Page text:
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Interview: Akkie

Reading Time: 3 minutes

 “Although the term ‘IoT’ was not common in 2009, I combined the optical drive, cardboard, and springs to create a thing that could feed the hamster or control the power switch of the air conditioner by [moving] the tray of the optical drive,” Akkie tells us. “It is quieter, easier, and smarter to implement similar functions with a Raspberry Pi, server monitor, and infrared LED nowadays.”

When did you learn about Raspberry Pi?

I discovered Raspberry Pi on the RS Components’ website on 12 March 2012 – I found this from my Twitter [Ed, see photo]. At that time I used a Linux netbook for my optical drive IoT project to demonstrate at some events. I thought Raspberry Pi could make it compact the demo stuff. After replacing the netbook with Raspberry Pi, I created a wearable optical drive attached on the top of a helmet, and Raspberry Pi built-in optical drive.

What are your favourite things that you’ve made with Raspberry Pi?

My fave is a Plarail (Japanese train toy for kids) project that can be controlled from a smartphone. A Raspberry Pi Zero and camera are mounted to the carriage, [along with a] built-in motor driver and LiPo battery.

I enjoyed using the motor driver to control acceleration and deceleration, and the design of the web UI.

What differences have you noticed in the Japanese maker community compared to the USA/UK?

I don’t know much about overseas maker communities (or Japanese communities even), but when I saw maker events in US or the UK, I found there were more huge (literally!) projects than in Japan. It might be hard for us to create huge projects in Japan because, in many cases, there is not enough space in our house to work in.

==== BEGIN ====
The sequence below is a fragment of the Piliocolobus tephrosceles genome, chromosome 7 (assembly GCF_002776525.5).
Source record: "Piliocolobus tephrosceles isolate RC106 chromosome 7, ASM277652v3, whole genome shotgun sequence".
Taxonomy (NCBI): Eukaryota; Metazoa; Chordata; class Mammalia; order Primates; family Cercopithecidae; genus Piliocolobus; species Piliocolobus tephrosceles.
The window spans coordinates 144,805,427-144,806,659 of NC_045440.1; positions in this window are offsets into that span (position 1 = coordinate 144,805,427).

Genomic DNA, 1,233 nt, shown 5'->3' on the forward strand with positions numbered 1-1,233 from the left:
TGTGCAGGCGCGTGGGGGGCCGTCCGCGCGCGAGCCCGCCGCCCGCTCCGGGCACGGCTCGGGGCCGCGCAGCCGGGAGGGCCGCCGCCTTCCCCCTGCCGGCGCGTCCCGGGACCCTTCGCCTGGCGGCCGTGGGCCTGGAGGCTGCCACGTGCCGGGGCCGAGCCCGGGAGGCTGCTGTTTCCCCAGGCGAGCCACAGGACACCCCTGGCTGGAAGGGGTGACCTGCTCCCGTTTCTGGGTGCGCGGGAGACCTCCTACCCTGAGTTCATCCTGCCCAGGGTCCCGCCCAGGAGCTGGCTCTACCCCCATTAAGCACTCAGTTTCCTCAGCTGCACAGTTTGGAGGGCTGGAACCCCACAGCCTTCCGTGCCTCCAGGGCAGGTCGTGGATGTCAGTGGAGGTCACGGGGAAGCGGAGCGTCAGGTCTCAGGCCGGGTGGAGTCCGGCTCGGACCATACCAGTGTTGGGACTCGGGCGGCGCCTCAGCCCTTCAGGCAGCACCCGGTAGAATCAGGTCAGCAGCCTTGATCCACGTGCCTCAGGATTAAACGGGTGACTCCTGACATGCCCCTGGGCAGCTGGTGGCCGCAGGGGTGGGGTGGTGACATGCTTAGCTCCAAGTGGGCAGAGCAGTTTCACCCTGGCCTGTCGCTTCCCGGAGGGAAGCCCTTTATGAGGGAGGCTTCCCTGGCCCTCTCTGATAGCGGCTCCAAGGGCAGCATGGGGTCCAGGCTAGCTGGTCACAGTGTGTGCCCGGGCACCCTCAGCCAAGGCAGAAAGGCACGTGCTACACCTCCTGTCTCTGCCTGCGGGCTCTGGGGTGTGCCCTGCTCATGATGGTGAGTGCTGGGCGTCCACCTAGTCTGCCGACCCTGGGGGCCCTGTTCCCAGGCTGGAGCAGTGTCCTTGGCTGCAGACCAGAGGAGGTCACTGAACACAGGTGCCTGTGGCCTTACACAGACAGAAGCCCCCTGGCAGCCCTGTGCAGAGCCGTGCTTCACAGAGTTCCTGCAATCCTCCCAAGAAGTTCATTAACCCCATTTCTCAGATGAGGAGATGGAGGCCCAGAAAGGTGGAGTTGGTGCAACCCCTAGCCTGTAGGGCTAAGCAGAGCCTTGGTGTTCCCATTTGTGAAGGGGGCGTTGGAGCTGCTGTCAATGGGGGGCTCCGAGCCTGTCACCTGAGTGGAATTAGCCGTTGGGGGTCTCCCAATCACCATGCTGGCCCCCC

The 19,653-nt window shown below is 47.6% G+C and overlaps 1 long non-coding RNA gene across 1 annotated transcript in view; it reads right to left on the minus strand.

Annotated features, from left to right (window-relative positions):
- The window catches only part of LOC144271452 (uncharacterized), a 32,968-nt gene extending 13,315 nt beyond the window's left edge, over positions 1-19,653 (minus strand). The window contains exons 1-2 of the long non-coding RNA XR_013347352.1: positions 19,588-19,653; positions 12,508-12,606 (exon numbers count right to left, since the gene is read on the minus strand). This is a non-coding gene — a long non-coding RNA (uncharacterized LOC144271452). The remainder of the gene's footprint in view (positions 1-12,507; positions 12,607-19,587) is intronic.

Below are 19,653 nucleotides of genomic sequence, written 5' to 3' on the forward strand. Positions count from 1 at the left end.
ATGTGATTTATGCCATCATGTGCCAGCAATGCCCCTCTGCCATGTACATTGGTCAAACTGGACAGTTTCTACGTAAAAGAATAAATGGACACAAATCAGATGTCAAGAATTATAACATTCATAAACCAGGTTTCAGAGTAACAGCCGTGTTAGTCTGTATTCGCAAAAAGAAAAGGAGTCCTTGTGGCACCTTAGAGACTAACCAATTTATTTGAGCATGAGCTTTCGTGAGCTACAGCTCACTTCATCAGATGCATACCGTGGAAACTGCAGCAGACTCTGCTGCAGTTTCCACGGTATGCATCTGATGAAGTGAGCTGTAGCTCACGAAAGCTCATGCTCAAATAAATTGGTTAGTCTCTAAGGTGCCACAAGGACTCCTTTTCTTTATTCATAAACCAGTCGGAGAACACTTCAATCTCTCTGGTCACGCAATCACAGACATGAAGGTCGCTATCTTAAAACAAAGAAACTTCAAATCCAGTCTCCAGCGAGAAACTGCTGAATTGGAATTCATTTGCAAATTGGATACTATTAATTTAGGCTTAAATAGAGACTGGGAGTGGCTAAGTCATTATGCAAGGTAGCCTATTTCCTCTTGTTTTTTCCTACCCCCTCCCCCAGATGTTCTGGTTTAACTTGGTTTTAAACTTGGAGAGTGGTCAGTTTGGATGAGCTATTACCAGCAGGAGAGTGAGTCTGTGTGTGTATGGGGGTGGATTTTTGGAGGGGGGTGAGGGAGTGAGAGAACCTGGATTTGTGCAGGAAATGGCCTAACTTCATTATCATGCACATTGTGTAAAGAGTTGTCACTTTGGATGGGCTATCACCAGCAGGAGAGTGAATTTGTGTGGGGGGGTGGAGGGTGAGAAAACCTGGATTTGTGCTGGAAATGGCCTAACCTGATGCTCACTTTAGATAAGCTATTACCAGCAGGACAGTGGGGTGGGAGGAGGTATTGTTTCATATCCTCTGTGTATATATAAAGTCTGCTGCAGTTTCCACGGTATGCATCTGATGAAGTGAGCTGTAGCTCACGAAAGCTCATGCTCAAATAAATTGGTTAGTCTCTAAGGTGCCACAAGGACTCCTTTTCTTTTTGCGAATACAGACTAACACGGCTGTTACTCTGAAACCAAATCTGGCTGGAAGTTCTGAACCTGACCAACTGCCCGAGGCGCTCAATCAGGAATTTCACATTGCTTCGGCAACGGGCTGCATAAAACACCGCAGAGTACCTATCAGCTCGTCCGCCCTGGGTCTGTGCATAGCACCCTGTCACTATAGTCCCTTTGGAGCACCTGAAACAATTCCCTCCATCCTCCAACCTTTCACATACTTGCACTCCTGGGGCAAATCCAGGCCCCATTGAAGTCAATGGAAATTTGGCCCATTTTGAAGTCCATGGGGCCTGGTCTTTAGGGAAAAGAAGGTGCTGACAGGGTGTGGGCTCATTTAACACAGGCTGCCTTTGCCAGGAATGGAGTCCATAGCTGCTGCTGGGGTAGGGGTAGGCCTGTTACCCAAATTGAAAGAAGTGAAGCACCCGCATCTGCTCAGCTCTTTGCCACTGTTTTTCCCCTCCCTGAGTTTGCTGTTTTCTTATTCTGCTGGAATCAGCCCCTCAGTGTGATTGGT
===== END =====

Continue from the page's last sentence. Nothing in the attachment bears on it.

Furthermore, Japan has its own certification system for power supplies and radio waves, and it often takes a long time for foreign products to become available in Japan. Sometimes they cannot be used in Japan because the manufacturer often does not obtain certification in Japan. Compared to the certification system in US or UK, I assume it makes things less flexible for Japanese makers’ projects which use radio waves…

Apart from our country’s system, I think it’s amazing the sense of unity a community can feel when they get their hands on a junk part. In early 2021, it was very popular for Japanese makers on Twitter to take out a 640×48 pixel LCD that was built into a children’s toy and analyse it. No matter if they knew each other or not, makers brought information they had to Twitter and GitHub, and made controlling the LCD possible in a few weeks. That was really amazing. It is available for Raspberry Pi as well. I followed those instructions, bought the toy, and made it work too.

Translation by Satoka Fujita.

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